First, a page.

And now they’re a trend: Critics of wilderness, or wild rivers, or wildlife underpasses, can hold an advisory vote and threaten to blow up months or years of study and collaboration.
It’s especially discouraging because Idaho is showing the nation how competing interests actually can work through their differences on testy land use and environmental issues. While other states have been gridlocked, lawmakers from Idaho have demonstrated how to build coalitions and compromises while addressing economic, forestry and ranching concerns.
The Owyhee wildernesses in the desert of Southern Idaho and the Boulder-White Clouds wilderness in the mountains of Central Idaho wouldn’t exist today if backers had started by putting their ideas to countywide votes. Knowing that, lawmakers and their staff, and local officials, and ranchers and residents and wilderness advocates built local, regional and national coalitions for their ideas. Sen. Mike Crapo worked eight years to get the Owyhees in 2009; it took Rep. Mike Simpson 15 years on the Boulder-White Clouds. They met and they met; they wrote and rewrote their bills. They worked to win support and shape public opinion. Without that investment of time, energy and political capital, we’d be poorer as a state and a nation today.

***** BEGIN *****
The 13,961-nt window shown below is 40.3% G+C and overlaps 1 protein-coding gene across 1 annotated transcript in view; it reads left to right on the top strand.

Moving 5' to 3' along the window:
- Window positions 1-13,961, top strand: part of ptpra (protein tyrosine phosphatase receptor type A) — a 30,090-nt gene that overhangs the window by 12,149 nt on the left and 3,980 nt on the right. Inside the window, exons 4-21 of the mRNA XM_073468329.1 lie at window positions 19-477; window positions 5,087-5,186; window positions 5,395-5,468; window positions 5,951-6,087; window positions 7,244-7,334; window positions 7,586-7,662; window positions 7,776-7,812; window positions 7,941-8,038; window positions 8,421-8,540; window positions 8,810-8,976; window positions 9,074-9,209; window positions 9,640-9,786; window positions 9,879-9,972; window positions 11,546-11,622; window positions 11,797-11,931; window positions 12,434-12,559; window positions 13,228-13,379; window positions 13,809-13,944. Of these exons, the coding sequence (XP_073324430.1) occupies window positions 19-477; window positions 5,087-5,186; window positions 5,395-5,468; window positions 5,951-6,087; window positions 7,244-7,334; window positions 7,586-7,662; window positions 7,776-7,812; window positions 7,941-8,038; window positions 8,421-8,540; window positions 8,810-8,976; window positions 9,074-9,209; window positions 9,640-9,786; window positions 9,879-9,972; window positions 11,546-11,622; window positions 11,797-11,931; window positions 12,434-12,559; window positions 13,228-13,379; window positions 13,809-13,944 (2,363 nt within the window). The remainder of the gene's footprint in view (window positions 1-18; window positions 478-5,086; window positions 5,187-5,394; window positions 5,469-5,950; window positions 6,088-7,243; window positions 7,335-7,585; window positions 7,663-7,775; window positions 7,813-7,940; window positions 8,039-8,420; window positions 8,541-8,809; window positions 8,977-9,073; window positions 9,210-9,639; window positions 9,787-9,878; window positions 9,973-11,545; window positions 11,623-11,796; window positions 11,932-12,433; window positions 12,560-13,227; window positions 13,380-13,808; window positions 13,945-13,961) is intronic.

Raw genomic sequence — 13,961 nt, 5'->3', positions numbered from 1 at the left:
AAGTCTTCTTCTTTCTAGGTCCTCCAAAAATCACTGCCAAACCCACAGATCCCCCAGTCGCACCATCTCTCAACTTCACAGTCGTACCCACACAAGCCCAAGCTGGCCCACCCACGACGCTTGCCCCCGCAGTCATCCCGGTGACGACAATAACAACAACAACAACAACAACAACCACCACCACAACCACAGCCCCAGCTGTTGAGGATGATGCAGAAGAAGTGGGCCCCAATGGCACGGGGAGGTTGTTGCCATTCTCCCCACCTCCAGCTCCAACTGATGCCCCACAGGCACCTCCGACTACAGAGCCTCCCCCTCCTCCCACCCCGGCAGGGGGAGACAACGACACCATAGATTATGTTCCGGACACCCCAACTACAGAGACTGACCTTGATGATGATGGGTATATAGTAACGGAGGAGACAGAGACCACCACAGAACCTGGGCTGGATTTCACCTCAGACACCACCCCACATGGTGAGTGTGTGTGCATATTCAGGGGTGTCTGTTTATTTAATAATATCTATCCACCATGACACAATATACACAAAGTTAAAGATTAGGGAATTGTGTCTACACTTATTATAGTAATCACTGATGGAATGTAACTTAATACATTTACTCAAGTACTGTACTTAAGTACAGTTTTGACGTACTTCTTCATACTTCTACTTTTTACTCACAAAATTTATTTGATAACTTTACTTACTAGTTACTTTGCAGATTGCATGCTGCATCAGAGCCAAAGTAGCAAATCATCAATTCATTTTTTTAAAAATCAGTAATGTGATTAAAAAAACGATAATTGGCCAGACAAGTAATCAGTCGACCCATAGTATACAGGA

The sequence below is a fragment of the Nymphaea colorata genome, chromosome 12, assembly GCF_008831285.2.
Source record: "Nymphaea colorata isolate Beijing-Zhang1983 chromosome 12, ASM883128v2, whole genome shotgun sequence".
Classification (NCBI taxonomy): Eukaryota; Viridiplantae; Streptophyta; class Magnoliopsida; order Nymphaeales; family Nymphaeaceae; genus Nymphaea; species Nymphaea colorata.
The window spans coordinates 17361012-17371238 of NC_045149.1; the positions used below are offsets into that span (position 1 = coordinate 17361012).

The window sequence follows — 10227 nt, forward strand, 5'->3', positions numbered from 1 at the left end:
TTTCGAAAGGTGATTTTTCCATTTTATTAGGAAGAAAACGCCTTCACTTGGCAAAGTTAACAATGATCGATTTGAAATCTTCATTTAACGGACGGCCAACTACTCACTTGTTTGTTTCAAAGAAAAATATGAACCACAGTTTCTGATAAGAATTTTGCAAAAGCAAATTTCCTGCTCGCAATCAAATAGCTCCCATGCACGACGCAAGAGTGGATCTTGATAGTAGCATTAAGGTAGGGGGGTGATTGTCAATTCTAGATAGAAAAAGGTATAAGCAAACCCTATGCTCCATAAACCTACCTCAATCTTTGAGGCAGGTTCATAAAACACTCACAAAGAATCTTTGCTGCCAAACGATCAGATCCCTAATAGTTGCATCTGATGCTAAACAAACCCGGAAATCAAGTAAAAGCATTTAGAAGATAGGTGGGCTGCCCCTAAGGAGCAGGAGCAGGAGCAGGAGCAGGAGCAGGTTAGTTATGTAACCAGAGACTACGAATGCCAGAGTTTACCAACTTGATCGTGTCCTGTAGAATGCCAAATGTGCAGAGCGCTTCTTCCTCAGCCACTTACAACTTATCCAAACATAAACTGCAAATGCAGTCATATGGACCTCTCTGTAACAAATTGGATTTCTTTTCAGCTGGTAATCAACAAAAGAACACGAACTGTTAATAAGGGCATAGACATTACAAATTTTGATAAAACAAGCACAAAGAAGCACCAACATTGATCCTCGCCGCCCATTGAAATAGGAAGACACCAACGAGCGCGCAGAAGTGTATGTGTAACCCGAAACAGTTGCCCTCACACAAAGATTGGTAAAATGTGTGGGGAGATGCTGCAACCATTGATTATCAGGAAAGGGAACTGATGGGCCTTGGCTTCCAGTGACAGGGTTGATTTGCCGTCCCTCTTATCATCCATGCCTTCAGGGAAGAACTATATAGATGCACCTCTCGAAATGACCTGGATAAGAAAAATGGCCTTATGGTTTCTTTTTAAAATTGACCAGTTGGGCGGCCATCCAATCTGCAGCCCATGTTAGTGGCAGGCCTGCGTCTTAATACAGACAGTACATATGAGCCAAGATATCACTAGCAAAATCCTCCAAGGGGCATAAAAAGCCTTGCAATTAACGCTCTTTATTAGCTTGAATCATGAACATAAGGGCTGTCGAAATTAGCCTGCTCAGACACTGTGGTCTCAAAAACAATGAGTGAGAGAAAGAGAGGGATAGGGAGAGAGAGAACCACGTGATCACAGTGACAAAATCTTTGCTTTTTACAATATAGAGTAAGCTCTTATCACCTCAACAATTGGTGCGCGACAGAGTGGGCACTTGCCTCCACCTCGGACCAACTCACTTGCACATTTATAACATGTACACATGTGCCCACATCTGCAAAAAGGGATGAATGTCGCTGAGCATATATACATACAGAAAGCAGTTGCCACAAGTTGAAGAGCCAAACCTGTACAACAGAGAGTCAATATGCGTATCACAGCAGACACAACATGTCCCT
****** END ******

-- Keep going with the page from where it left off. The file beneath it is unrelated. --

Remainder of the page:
Idaho knows how to identify issues and work toward compromise, how to build trust, credibility and buy-in over time. It will be a tragedy if the Idaho way on working through federal land issues is sacrificed to county-by-county vetoes on matters of transcendent state and national significance.